The attempts to increase deportation have been real enough, but they will be evanescent should Trump lose in 2020. The attempt to legislate sustained legal-immigration cuts has conspicuously failed. Someone in the administration is making deals behind the scenes to increase visas for low-skilled guest workers — one of the policies that hawks resisted for years in “comprehensive” bills. And the longer the current border crisis goes on, the more this White House’s most important legacy may be offering evidence that even Donald Trump, even Donald Trump, can’t really stop illegal immigration when enough people get the idea to bring their kids and come.
should Trump lose in 2020. The attempt to legislate sustained legal-immigration cuts has conspicuously failed. Someone in the administration is making deals behind the scenes to increase visas for low-skilled guest workers — one of the policies that hawks resisted for years in “comprehensive” bills. And the longer the current border crisis goes on, the more this White House’s most important legacy may be offering evidence that even Donald Trump, even Donald Trump, can’t really stop illegal immigration when enough people get the idea to bring their kids and come.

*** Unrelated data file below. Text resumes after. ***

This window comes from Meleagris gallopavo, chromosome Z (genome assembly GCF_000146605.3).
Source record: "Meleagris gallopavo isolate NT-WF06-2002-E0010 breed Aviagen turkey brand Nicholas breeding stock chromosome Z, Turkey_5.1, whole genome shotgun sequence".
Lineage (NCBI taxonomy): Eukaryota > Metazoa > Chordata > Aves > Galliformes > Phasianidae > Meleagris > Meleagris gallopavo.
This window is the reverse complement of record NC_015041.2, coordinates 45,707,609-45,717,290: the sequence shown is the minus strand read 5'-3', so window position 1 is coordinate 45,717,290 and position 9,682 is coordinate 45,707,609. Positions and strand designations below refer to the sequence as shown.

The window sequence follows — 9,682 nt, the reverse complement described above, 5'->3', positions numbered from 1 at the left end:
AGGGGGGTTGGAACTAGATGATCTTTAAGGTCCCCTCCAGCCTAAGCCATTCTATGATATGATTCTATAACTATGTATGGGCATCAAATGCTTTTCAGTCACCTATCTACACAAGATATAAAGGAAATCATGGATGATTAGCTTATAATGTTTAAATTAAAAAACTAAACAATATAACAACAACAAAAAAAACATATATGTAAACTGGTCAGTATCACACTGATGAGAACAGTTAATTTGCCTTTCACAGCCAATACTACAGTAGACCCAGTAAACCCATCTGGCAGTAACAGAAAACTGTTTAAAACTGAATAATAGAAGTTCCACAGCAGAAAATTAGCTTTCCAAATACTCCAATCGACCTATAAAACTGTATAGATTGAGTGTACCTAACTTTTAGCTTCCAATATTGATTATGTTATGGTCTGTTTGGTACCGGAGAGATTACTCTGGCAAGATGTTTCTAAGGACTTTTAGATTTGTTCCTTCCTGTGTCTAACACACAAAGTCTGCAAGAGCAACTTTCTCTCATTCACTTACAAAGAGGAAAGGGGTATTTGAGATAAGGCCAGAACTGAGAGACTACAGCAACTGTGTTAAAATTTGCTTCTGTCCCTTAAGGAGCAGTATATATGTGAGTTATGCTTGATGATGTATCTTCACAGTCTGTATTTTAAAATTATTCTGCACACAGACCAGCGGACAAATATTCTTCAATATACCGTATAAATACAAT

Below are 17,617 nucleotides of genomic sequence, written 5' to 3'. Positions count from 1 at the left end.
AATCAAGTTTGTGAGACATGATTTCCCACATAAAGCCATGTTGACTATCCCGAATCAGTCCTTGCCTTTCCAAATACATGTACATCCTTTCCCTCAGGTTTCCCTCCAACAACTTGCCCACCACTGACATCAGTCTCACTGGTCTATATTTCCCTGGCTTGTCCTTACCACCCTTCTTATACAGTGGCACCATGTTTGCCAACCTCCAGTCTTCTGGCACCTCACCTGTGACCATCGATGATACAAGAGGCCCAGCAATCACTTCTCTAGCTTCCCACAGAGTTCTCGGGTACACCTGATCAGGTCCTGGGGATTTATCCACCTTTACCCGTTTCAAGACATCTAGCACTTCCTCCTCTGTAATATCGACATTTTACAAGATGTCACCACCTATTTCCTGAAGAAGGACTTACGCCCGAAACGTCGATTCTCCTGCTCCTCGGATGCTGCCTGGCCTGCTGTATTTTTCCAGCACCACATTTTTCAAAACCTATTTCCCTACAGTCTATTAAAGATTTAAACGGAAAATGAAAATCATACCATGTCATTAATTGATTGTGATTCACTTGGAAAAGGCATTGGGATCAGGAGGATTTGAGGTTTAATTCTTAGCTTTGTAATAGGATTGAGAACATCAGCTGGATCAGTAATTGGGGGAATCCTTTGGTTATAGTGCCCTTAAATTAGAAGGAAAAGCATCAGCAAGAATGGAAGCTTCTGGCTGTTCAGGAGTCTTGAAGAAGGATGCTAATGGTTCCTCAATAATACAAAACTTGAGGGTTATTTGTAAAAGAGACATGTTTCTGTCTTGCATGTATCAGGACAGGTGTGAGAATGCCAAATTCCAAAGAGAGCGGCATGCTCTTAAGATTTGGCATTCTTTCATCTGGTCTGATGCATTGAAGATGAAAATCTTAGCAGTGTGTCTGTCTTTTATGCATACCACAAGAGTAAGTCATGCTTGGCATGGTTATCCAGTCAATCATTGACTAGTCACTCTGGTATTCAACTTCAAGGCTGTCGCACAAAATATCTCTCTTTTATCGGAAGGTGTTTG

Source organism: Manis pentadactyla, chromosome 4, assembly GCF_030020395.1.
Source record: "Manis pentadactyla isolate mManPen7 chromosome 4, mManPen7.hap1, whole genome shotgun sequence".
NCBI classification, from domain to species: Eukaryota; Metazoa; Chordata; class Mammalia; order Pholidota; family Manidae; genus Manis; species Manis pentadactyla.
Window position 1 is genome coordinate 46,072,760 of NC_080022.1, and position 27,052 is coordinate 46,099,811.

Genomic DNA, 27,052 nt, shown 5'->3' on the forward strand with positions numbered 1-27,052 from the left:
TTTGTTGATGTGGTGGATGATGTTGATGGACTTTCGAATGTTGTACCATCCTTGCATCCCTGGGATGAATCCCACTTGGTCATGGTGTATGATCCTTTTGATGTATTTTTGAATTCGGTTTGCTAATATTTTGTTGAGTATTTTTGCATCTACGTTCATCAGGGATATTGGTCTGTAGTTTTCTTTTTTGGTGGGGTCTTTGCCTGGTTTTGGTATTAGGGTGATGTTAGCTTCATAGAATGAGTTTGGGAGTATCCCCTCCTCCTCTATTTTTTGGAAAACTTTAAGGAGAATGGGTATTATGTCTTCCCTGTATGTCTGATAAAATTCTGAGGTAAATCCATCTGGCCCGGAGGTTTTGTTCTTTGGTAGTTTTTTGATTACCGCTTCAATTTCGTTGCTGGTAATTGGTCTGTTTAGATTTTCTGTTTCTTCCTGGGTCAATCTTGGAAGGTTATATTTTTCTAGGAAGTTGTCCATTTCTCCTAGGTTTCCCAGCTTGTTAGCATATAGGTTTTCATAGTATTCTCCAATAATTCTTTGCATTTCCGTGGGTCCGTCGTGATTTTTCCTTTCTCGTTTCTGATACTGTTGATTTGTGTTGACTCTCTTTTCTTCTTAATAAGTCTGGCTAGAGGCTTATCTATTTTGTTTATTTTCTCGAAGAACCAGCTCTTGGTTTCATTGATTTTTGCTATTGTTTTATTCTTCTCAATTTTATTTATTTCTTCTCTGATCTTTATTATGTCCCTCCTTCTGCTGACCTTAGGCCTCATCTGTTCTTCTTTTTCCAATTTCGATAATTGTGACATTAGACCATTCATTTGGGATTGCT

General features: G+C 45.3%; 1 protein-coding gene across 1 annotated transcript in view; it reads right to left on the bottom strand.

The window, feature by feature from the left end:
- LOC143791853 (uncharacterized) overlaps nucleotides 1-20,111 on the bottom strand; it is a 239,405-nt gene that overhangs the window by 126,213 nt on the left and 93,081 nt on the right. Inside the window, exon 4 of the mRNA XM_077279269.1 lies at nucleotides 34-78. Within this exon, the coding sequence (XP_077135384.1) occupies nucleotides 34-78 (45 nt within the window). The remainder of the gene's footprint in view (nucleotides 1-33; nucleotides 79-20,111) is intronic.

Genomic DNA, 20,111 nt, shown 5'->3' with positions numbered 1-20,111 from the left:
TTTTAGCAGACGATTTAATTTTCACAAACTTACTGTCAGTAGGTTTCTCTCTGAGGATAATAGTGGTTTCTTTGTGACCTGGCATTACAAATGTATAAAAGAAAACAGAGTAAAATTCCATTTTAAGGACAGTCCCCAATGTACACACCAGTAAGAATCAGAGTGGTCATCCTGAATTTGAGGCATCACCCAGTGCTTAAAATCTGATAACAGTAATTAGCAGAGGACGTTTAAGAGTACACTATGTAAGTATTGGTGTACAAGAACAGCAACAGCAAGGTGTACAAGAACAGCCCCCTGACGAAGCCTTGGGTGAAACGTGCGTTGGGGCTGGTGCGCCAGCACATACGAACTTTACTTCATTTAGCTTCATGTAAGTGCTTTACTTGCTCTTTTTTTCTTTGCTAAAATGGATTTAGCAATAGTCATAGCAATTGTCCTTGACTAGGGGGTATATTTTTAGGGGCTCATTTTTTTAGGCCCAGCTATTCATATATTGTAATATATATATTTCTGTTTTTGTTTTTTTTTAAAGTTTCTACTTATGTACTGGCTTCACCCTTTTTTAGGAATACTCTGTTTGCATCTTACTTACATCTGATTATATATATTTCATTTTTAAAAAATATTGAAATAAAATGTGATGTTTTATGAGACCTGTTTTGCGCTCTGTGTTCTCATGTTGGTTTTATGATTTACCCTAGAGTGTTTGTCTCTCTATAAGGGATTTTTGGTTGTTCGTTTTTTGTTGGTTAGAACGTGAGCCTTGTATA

For every conservative faction, supporting Trump was a gamble — do you reach for short-term victory, even though his incompetence and unfitness might cost you in the long run?
The danger for immigration hawks is that the long run has already arrived.
If he did, and used soldiers to build it, they would all be committing a federal crime.
President Trump on Friday said that he was considering the declaration of a “national emergency” along the border with Mexico, which he apparently believes would allow him to divert funds from the military budget to pay for a wall, and to use military personnel to build it.
While it is hard to know exactly what the president has in mind, or whether he has any conception about what it would entail, one thing is clear: Not only would such an action be illegal, but if members of the armed forces obeyed his command, they would be committing a federal crime.